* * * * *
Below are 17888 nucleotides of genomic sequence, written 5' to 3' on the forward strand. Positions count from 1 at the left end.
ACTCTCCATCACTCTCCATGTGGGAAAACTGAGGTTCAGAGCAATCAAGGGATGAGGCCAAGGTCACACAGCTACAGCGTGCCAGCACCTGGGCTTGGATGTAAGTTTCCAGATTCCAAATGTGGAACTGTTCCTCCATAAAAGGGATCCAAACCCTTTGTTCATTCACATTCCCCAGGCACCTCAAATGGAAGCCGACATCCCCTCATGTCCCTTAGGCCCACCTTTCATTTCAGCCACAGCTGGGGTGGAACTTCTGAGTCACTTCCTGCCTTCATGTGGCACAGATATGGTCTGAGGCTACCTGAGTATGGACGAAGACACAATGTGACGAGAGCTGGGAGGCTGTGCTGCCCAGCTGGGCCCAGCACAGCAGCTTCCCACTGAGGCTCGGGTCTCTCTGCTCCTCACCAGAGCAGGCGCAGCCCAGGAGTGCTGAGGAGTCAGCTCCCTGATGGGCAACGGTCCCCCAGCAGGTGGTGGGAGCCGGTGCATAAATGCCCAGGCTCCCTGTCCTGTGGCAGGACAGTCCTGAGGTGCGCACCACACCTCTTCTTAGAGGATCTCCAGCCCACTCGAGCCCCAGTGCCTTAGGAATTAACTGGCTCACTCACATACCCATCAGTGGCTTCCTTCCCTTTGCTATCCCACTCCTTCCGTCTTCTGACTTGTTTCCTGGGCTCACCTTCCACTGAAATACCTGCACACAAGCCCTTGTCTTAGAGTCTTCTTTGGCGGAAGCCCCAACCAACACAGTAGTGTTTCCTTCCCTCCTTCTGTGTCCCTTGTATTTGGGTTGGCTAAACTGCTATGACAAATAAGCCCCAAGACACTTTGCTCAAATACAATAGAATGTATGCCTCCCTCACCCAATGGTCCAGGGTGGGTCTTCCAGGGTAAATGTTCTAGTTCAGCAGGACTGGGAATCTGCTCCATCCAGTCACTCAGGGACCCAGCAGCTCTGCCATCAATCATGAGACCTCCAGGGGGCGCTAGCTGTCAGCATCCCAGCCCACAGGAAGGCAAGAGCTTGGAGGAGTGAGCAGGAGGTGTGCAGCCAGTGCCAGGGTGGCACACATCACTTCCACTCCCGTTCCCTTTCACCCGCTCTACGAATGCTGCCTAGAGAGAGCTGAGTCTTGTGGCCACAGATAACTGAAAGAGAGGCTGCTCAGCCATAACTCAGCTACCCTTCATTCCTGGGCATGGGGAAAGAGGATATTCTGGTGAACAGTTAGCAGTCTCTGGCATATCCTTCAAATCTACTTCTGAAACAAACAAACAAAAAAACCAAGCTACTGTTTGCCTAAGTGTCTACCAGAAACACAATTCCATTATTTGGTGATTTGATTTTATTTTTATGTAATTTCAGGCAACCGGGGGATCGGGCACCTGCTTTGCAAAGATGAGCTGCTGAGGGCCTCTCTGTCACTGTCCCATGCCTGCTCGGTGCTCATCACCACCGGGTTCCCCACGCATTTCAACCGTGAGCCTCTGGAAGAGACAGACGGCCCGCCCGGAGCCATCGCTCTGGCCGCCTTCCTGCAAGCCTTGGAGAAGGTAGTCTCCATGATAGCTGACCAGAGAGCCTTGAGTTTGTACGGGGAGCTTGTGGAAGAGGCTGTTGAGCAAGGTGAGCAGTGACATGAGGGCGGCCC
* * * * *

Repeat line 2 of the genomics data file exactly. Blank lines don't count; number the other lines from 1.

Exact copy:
ACTCTCCATCACTCTCCATGTGGGAAAACTGAGGTTCAGAGCAATCAAGGGATGAGGCCAAGGTCACACAGCTACAGCGTGCCAGCACCTGGGCTTGGATGTAAGTTTCCAGATTCCAAATGTGGAACTGTTCCTCCATAAAAGGGATCCAAACCCTTTGTTCATTCACATTCCCCAGGCACCTCAAATGGAAGCCGACATCCCCTCATGTCCCTTAGGCCCACCTTTCATTTCAGCCACAGCTGGGGTGGAACTTCTGAGTCACTTCCTGCCTTCATGTGGCACAGATATGGTCTGAGGCTACCTGAGTATGGACGAAGACACAATGTGACGAGAGCTGGGAGGCTGTGCTGCCCAGCTGGGCCCAGCACAGCAGCTTCCCACTGAGGCTCGGGTCTCTCTGCTCCTCACCAGAGCAGGCGCAGCCCAGGAGTGCTGAGGAGTCAGCTCCCTGATGGGCAACGGTCCCCCAGCAGGTGGTGGGAGCCGGTGCATAAATGCCCAGGCTCCCTGTCCTGTGGCAGGACAGTCCTGAGGTGCGCACCACACCTCTTCTTAGAGGATCTCCAGCCCACTCGAGCCCCAGTGCCTTAGGAATTAACTGGCTCACTCACATACCCATCAGTGGCTTCCTTCCCTTTGCTATCCCACTCCTTCCGTCTTCTGACTTGTTTCCTGGGCTCACCTTCCACTGAAATACCTGCACACAAGCCCTTGTCTTAGAGTCTTCTTTGGCGGAAGCCCCAACCAACACAGTAGTGTTTCCTTCCCTCCTTCTGTGTCCCTTGTATTTGGGTTGGCTAAACTGCTATGACAAATAAGCCCCAAGACACTTTGCTCAAATACAATAGAATGTATGCCTCCCTCACCCAATGGTCCAGGGTGGGTCTTCCAGGGTAAATGTTCTAGTTCAGCAGGACTGGGAATCTGCTCCATCCAGTCACTCAGGGACCCAGCAGCTCTGCCATCAATCATGAGACCTCCAGGGGGCGCTAGCTGTCAGCATCCCAGCCCACAGGAAGGCAAGAGCTTGGAGGAGTGAGCAGGAGGTGTGCAGCCAGTGCCAGGGTGGCACACATCACTTCCACTCCCGTTCCCTTTCACCCGCTCTACGAATGCTGCCTAGAGAGAGCTGAGTCTTGTGGCCACAGATAACTGAAAGAGAGGCTGCTCAGCCATAACTCAGCTACCCTTCATTCCTGGGCATGGGGAAAGAGGATATTCTGGTGAACAGTTAGCAGTCTCTGGCATATCCTTCAAATCTACTTCTGAAACAAACAAACAAAAAAACCAAGCTACTGTTTGCCTAAGTGTCTACCAGAAACACAATTCCATTATTTGGTGATTTGATTTTATTTTTATGTAATTTCAGGCAACCGGGGGATCGGGCACCTGCTTTGCAAAGATGAGCTGCTGAGGGCCTCTCTGTCACTGTCCCATGCCTGCTCGGTGCTCATCACCACCGGGTTCCCCACGCATTTCAACCGTGAGCCTCTGGAAGAGACAGACGGCCCGCCCGGAGCCATCGCTCTGGCCGCCTTCCTGCAAGCCTTGGAGAAGGTAGTCTCCATGATAGCTGACCAGAGAGCCTTGAGTTTGTACGGGGAGCTTGTGGAAGAGGCTGTTGAGCAAGGTGAGCAGTGACATGAGGGCGGCCC